Influence of virtual reward systems on perceptions of enjoyability, output quality and effort
Date of Issue2017
Wee Kim Wee School of Communication and Information
Human computation has been successfully applied to deal with complex issues in our daily life and it has been widely used in the crowdsourcing field. A human computation game refers to the harnessing of human wisdom to address computational problems through enjoyable gameplay and to collect information by motivating players to contribute their efforts to the addressing of problems with the enjoyment as a return. Human computation games are characterized by obvious gamification features, and the virtual reward system is an essential element. Different kinds of virtual reward systems have different influences on users’ perceptions from multiple aspects, including the perceived enjoyability, perceived output quality and perceived effort. This article explores factors that are likely to have an impact on the users’ perception of enjoyability, output quality as well as the effort that results from virtual reward systems. Three mobile apps for crowdsourcing location-based content are developed: which are SHARE, a control app without any reward features; POINT, an experimental app with point reward system and BADGE, an experimental app with badge reward system. The research randomly assigned 150 participants to use an app on Android-based mobile phone and upon task completion, they were required to fill up questionnaires, which elicit their perceived enjoyability, perceived output quality, perceived effort, as well as an overall evaluation. With regard to perceived enjoyability, results suggest that it can be driven by virtual reward systems from the underlying factors, including focused attention, involvement, novelty, endurability, aesthetics and perceived usability. When it comes to perceived output quality, findings indicate that it can be affected by virtual reward systems from the exanimated five variables, namely accuracy, completeness, relevance, timeliness and overall information quality. As to perceived effort, results show that the types of virtual reward systems have impacts on perception of developer’s effort, self-effort and other participants’ effort.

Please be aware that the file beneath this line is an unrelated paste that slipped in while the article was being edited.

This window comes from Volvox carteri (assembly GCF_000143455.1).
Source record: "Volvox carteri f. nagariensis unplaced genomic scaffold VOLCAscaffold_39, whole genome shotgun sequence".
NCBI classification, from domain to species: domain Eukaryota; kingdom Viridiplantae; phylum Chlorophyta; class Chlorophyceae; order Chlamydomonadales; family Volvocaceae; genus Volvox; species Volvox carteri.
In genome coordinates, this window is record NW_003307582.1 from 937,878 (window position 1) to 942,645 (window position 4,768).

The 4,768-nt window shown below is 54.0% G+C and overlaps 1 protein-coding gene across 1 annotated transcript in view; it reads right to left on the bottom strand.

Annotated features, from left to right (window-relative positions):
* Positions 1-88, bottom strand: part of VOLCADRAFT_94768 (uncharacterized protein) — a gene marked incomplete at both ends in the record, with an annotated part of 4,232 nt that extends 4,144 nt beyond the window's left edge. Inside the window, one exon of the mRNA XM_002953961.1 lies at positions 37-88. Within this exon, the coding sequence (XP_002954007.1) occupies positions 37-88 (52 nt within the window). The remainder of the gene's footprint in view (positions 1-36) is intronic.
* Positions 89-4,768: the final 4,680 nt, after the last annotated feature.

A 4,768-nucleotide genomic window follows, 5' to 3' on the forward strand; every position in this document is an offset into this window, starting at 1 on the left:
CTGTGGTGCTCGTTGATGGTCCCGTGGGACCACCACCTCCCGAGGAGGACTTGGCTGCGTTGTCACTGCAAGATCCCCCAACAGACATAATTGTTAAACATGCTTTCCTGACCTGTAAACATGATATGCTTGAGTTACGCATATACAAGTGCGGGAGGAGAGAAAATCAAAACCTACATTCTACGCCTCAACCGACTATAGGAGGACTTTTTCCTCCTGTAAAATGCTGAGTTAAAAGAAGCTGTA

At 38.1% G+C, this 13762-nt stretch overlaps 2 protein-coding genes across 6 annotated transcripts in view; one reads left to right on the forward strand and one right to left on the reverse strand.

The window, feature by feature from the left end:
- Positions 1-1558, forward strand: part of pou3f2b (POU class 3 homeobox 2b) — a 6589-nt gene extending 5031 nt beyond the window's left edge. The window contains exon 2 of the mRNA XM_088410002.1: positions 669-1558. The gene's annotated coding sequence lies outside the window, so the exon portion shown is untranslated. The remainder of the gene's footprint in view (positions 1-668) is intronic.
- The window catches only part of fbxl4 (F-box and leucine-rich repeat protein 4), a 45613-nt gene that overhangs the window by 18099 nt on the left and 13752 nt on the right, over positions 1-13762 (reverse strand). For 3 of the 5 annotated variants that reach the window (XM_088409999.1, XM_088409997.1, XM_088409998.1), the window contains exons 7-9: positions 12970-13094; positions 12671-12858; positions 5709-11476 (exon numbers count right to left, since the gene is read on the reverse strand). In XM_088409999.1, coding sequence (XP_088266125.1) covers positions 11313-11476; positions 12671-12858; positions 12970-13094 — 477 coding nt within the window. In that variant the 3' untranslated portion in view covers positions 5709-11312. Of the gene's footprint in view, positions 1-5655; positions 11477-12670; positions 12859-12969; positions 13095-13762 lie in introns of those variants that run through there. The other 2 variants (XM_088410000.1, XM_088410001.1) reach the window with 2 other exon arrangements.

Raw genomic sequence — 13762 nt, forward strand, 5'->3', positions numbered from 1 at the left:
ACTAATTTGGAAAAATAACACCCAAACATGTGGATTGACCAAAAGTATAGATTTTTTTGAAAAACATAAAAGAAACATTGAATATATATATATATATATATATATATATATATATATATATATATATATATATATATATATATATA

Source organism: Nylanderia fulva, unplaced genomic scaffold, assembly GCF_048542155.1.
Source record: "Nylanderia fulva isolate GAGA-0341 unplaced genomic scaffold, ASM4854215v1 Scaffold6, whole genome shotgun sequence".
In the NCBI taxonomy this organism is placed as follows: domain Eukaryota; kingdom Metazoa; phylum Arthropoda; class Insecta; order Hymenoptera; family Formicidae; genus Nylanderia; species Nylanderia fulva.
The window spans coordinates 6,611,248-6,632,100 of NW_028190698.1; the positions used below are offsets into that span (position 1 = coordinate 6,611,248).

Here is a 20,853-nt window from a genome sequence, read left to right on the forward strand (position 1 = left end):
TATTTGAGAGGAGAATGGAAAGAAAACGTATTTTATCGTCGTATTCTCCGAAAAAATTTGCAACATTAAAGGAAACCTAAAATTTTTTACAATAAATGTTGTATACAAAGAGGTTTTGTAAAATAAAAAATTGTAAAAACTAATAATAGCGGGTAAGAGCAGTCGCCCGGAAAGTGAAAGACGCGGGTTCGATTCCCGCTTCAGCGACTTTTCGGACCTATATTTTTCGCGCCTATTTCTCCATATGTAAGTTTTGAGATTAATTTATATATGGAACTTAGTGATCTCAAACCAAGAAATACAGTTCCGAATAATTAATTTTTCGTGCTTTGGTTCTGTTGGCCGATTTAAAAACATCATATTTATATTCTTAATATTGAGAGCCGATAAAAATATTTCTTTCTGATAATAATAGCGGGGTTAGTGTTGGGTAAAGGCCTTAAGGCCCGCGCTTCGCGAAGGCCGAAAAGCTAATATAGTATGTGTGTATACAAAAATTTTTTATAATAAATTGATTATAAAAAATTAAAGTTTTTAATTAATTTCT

DRNTU::Library and information science
Nanyang Technological University